2. I respect your view, especially as it is the one I often take. However, I think it is useful to take the other perspective. To use the language of mathematical optimization what are we trying to do: maximize strength subject to appearance or maximize appearance subject to strength? One is the objective, the other is a constraint. I'd say sometimes one, sometimes the other. Yes there is a lot of broken furniture out there, just like any other man-made object that is either faulty in design or misused. There is also a lot of old, beautifully designed furniture that is still going strong. I tried to point out that there are beautiful designs that simultaneously incorporate strength, the cabriole leg being the best example I can think of. The tremendous strength of the joint is what makes it possible to eliminate stretchers, which makes the design of the leg truly outstanding.

  3. Hello Andy,

    Thanks for sharing your views.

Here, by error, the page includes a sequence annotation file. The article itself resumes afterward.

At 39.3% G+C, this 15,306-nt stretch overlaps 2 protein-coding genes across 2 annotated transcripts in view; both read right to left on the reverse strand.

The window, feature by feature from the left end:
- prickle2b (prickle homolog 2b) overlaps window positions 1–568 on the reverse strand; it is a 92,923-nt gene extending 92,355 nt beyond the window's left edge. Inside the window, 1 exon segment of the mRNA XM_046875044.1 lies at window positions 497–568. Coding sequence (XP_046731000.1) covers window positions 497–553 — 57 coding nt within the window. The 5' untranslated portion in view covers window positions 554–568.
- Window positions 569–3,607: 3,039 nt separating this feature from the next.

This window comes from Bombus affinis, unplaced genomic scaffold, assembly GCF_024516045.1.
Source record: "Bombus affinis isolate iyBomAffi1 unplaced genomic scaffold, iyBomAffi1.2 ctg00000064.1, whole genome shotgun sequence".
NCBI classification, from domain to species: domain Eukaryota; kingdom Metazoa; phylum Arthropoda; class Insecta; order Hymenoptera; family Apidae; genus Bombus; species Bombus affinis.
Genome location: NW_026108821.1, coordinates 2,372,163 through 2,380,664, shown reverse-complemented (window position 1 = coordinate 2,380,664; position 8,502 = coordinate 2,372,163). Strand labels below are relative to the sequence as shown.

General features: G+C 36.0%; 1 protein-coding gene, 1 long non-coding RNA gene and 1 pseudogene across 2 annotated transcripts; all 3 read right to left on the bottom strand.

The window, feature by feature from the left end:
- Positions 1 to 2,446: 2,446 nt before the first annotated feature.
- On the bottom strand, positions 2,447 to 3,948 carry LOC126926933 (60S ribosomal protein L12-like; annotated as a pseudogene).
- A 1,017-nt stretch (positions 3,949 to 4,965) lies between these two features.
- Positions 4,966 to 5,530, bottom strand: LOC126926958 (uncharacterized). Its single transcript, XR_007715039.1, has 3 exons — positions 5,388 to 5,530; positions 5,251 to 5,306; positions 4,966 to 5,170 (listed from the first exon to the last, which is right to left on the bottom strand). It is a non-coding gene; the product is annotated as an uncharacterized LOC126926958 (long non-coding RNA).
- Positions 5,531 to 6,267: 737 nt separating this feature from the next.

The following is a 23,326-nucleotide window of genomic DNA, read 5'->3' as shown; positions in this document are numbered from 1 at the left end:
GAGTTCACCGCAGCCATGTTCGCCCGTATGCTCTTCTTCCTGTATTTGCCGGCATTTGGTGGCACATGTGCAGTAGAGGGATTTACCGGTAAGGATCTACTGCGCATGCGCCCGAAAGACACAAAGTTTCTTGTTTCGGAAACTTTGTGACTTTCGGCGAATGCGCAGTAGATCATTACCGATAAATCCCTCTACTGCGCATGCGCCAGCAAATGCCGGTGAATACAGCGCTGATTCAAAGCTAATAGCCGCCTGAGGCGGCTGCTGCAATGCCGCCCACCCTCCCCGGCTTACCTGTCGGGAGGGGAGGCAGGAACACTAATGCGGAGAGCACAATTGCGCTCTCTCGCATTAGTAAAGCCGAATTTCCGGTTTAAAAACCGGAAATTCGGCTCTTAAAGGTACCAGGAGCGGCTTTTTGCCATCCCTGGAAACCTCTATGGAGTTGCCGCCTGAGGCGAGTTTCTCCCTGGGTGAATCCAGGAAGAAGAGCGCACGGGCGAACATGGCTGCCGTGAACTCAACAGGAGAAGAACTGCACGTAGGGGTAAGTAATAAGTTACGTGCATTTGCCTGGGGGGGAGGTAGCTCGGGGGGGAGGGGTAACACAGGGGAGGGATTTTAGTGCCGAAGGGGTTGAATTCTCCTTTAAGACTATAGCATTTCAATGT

As I see it, " maximize strength subject to appearance or maximize appearance subject to strength" should be the same thing. When I build a chair or a grand cabinet with drawers behind the doors, I do not let one of the two above factors result in a weak build or an unappealing piece.

    We probably build furniture with different approaches, but I'd not worry about over-building (joinery, lumber thickness, etc.) as long as the final piece is pleasing to the eye (of my clients). In fact,designs are very subjective and personal while joint strength is not. If it fails, it is there for everyone to see (and agonize over). Beauty? We can only please those the items are made for, and nobody else. I have built something that I'd never put in my family room myself, but the client loved it so much that I'd make sure the construction was robust enough to support his idea of a perfect design.